Launcher client configuration file

Make sure you don't confuse the Launcher client configuration file with the similarly-named launch configuration file in the structured and flexible project layouts.

You should use the Launcher client configuration file to configure client-worker types for use with the Launcher. Use this file to define the correct executable and required arguments to make sure your client-worker instances launch correctly and can participate in playtests.

Set up a Launcher client configuration file

If you’re using the flexible project layout (FPL), you can skip these steps and use an existing file instead as the basis for your Launcher client configuration file. In this case, go straight to the steps on migrating from the flexible project layout.

To set up the Launcher client configuration file with your client-worker type:

1. Create the file

Open a text editor and create a file named launcher_client_config.json. You'll use this JSON file to tell the Launcher exactly how to start your game.

2. Configure the keys

Within the file, configure two keys: command and arguments.

Command

The command value defines which executable within your client zip file should be launched.

Your client zip file is part of your assembly - specifically, the zip file that contains your built-out client-worker.

The Launcher automatically changes the working directory to the root of your client zip file before running your client-worker instance, so this command argument must be a relative path.

For example, if your client executable is named GameClient.exe and is in a folder named bin inside your client zip file, the command value would be bin/GameClient.exe.

Arguments

The arguments value defines the arguments to pass to the executable.

The example below passes all the regular SpatialOS parameters, but you can add or remove more as required, and they are passed to your executable as normal. For example, if you wanted to send custom parameters +enableBaz +foobarLimit "5000" to your client-worker instance when it launches, you could add "+enableBaz", "+foobarLimit", "5000" to the arguments array.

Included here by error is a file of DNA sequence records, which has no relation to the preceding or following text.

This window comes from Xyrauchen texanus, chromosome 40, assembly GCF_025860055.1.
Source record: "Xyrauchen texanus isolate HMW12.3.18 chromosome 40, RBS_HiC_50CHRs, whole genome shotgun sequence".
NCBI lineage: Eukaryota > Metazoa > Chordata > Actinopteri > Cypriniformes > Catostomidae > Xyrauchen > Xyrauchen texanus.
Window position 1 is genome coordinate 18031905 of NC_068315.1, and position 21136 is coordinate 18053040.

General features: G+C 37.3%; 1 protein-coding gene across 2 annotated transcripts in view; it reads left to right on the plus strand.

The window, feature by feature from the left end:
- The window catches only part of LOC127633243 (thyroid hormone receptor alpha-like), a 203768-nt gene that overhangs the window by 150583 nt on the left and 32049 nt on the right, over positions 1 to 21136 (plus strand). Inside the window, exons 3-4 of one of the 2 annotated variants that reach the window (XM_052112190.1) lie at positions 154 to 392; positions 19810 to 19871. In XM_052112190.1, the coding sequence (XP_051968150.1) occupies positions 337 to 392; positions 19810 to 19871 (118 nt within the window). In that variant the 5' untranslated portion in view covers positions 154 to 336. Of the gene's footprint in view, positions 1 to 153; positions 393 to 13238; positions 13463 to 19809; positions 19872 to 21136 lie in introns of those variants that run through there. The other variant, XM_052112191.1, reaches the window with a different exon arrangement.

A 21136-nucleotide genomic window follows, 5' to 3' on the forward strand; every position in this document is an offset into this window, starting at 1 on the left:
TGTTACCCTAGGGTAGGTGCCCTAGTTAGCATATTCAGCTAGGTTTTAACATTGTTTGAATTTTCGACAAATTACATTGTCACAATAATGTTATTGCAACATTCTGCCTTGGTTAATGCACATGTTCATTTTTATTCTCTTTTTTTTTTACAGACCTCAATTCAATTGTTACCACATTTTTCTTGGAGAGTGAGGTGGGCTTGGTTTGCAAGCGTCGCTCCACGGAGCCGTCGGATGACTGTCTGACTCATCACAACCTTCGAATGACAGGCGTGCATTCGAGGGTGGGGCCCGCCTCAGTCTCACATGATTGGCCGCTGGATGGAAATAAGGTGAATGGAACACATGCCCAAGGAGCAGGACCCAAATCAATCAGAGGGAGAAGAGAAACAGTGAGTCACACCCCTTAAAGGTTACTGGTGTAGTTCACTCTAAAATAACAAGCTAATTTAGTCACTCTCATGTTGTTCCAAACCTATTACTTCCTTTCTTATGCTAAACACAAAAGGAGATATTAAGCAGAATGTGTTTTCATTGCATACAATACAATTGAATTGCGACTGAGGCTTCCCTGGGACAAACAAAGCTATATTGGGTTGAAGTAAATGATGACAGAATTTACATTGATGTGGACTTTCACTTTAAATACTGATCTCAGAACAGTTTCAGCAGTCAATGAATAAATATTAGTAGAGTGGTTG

The ${...} placeholder arguments are special: they allow you to inject variables that are automatically populated with appropriate values, such as the user's login token or the project name. The table below shows the variables that we currently support.

Variable Description
${IMPROBABLE_DEPLOYMENT_NAME} The name of the deployment to use.
${IMPROBABLE_PROJECT_NAME} The name of the project containing the deployment to use.
${IMPROBABLE_LOGIN_TOKEN} The login token to use to log in to the deployment.
${IMPROBABLE_PLAYER_IDENTITY_TOKEN} The player identity token to use to log in to the deployment.
${IMPROBABLE_LOCATOR_HOSTNAME} The hostname of the Locator to use to log in to the deployment.
${IMPROBABLE_API_URL} The URL of the Improbable API, if the client-worker instance requires it.

Note that unrecognized ${...} placeholder values are passed to your client-worker instance exactly as written, so make sure that any placeholder values you use are spelled exactly as shown above.

Example Launcher client configuration file

Below is a Launcher client configuration file that would launch a GDK for Unity client-worker instance on MacOS:

{
"command": "./[email protected]/Contents/MacOS/[email protected]",
"arguments": [
    "+appName", "${IMPROBABLE_PROJECT_NAME}",
    "+projectName", "${IMPROBABLE_PROJECT_NAME}",
    "+deploymentName", "${IMPROBABLE_DEPLOYMENT_NAME}",
    "+loginToken", "${IMPROBABLE_LOGIN_TOKEN}",
    "+playerIdentityToken", "${IMPROBABLE_PLAYER_IDENTITY_TOKEN}",
    "+locatorHost", "${IMPROBABLE_LOCATOR_HOSTNAME}",
    "+infraServicesUrl", "${IMPROBABLE_API_URL}"
    ] 
}

3. Add to your client zip

Add your launcher_client_config.json configuration file to the root level of your client zip file using your preferred archive tool.

The client zip file must be named one of <Unity|Unreal|Launcher>[email protected]<Windows|Mac>.zip. For example: